Save the release version of NMAS and switch to the debug version

mv /usr/lib/nds-modules/libnmas.so /usr/lib/nds-modules/libnmas.so.rel
cp /opt/novell/ndk/<nmas ndk>/nmas/debug/unix/Linux/libnmas.so /usr/lib/nds-modules

Restart eDirectory

/etc/init.d/ndsd restart

Installing the Novell NMAS Client

Install the Linux NMAS Client located at /opt/novell/ndk/<nmas ndk>/linux by executing:

rpm ivh /opt/novell/ndk/<nmas ndk>/linux/bin/novell-nmasclient.i386.rpm

This will install the NMAS Client at /opt/novell/nmas/client/ and will modify the /etc/ld.so.conf file to include /opt/novell/nmas/client/lib in the ldconfig path.

Create the Clear Text Password Linux LCM

Compile the LCM by executing the Linux.mak from the debug directory.

cd /opt/novell/ndk/<nmas ndk>/sample/methodExample/lcm/linux/debug make -f ../Linux.mak

Copy the LCM shared object library to the /usr/libdirectory.

cp /opt/novell/ndk/<nmas ndk>/sample/methodExample/lcm/linux/debug/libcpwdlcm.so /usr/lib

Execute build.sh to create a GTK sharp password prompt window.

/opt/novell/ndk/<nmas ndk>/sample/methodExample/lcm/linux/cpwdgui/build.sh

Create following directory structure used by the Clear Text Password LCM for the popup window.

/opt/novell/nmas/methods/clrpwd

Copy the following files from /opt/novell/ndk/<nmas ndk>/sample/methodExample/lcm/linux/cpwdgui to /opt/novell/nmas/methods/clrpwd

cpwdgui
cpwdgui.glade
Nmas_simple.bmp

Install Clear Text Password Client method

Create an /etc/nmasclnt.conf file by executing the following commands:

/opt/novell/nmas/client/bin/ncc -c create
/opt/novell/nmas/client/bin/ncc -ma 1 module=libcpwdlcm.so network_func=LCM00000001

Compare your /etc/nmasclnt.conf with the following:

############################################################################
# Section:  Configuration File Information
##############################################################################
[config_info]
   version                             = 2
   modification_date                   = Apr 21, 2005
[/config_info]

##############################################################################
# Section:  NMAS Client Information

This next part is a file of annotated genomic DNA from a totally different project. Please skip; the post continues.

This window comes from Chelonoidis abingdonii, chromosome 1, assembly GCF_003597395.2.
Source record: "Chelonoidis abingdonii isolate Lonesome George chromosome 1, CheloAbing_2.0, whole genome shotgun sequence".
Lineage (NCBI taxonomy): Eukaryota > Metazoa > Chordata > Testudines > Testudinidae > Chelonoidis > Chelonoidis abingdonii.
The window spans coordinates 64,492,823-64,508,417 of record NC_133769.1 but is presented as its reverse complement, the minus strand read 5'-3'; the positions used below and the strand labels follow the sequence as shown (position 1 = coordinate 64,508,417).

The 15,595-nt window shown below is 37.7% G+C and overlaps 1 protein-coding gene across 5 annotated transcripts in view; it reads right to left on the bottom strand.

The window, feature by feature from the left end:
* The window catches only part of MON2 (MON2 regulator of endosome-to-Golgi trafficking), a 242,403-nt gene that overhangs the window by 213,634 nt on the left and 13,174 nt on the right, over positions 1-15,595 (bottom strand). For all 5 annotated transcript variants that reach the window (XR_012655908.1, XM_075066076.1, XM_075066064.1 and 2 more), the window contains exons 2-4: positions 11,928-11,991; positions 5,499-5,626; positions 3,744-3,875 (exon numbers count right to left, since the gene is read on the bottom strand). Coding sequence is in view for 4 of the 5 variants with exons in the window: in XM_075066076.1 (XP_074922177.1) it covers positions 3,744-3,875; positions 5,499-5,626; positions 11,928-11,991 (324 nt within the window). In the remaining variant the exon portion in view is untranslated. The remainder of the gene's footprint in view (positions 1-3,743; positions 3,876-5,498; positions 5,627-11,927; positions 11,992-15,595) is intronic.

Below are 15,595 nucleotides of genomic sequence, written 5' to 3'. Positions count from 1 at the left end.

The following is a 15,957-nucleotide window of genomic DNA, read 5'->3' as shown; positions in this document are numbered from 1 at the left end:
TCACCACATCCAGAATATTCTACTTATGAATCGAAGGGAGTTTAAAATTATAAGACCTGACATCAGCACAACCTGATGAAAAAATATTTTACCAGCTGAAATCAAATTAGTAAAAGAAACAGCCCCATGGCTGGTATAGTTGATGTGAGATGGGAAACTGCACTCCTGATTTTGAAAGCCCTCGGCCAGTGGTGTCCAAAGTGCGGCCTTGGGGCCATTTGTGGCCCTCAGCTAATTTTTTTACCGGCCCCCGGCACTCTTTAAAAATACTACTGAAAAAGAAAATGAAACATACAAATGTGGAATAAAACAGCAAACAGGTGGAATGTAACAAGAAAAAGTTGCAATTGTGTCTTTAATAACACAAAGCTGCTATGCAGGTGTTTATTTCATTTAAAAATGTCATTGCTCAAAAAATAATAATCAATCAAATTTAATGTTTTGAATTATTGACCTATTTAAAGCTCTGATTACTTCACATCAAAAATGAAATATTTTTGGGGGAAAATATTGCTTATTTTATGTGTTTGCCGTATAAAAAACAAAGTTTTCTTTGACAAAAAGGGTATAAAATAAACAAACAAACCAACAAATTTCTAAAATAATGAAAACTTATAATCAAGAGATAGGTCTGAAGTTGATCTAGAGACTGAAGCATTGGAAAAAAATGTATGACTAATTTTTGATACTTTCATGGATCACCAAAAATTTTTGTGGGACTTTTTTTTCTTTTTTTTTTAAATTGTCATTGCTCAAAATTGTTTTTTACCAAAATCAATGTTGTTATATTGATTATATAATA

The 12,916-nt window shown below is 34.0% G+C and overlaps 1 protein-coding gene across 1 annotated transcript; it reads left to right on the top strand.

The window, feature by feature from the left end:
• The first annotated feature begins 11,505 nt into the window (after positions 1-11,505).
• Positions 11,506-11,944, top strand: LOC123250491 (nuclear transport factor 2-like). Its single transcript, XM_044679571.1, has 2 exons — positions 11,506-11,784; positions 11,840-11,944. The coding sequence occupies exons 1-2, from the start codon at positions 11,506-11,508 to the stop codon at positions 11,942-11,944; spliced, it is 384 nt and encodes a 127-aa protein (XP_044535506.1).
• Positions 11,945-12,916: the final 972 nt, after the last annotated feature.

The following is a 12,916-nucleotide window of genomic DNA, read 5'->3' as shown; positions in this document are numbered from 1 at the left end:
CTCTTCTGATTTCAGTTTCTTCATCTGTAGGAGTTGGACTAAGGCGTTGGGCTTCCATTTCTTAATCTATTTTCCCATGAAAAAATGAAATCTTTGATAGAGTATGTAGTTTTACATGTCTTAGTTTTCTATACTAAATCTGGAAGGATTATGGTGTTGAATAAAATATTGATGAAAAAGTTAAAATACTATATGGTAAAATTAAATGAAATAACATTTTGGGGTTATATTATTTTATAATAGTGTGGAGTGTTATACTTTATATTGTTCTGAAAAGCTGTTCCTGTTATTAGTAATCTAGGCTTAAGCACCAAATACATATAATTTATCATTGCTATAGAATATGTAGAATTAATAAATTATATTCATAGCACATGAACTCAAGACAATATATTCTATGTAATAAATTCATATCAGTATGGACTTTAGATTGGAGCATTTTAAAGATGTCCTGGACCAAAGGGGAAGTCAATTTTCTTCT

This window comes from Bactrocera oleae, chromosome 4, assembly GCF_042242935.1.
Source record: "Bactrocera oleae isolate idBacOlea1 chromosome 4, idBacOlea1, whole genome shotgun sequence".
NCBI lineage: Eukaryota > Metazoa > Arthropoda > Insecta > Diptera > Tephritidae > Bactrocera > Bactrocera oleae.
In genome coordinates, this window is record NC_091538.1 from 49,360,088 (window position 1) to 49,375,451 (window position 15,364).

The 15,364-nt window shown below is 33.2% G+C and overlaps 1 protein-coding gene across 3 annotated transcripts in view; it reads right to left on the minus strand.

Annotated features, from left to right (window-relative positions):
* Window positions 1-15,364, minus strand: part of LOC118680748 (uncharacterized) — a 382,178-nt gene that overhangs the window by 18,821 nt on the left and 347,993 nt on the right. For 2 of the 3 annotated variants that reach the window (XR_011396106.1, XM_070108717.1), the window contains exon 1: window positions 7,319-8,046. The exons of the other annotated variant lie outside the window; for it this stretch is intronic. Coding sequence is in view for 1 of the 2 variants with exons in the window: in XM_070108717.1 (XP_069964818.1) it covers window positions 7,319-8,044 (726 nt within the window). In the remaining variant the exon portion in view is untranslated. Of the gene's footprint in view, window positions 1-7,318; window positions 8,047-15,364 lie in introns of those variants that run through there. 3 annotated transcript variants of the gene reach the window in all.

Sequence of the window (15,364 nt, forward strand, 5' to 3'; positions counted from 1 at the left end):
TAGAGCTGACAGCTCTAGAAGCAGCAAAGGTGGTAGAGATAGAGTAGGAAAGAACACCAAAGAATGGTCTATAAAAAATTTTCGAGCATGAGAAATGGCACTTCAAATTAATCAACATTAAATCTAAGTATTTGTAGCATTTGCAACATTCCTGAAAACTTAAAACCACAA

##############################################################################
[client_info]
   version                             = 3.1.0.4
   build_date                          = Apr  1, 2005
   description                         = NMAS Client, Linux
[/client_info]

##############################################################################
cd ..cpw# Section:  List of Methods
##############################################################################
[method_list]

[method]
   method_ID                           = 1
   module                              = libcpwdlcm.so
   network_func                        = LCM00000001
[/method]

[/method_list]


Assign a Clear Text Password to a user object

For a Linux solution you will have to run a Java application that takes advantage of the classes contained in the NMASToolkit.jar file. These classes require you to establish an SSL connection to eDirectory. The next few steps will instruct you on how to export a Trusted Root Certificate from eDirectory, store it in a Java key store, and then use the Sun KeyStore to establish an SSL connection to the server and assign the Clear Text password.

Login into ConsoleOne as admin. To start ConsoleOne execute the following command:

/usr/ConsoleOne/bin/ConsoleOne

Select the NDS object and then click on the tree in the tool bar and enter the following login credentials:

Login name: admin
Password: <admin's NDS password>
Tree: 127.0.0.1
Context: novell

Export the server's Trusted Root Certificate.
Select the organization object where the server object is located. Select the properties of the SSL CertificateDNS - linux object and click the Certificate tab. Make sure Trusted Root Certificate is selected on the tab's sub menu items and then click the Export button and take all the defaults. This will create a TrustedRootCert.der file in the user's home directory.

Set the server certificate to be used for an SSL connection.
Select the properties of the LDAP Server - linux object and click on the SSL/TLS Configuration tab. Click on the browse button for Server Certificate and select the SSL CertificateDNS object. Click Apply and OK buttons.

Create a new user in eDirectory.
Select the novell container object and then click the New User button on the tool bar. Enter the Name and Surname fields and click the OK button and enter the NDS password. Close ConsoleOne.

Add the Trusted Root Certificate to a Sun Keystore.  Create a certs directory in your user's home directory.
From a Command Prompt Window execute the following:

java sun.security.tools.KeyTool -import -alias TrustedCert -file ~/TrustedRootCert.der -keystore ~/certs/sslkey.keystore

Use the SetClrPwdApp application to set the Clear Text Password on a user object and assign a different password than the user's NDS password.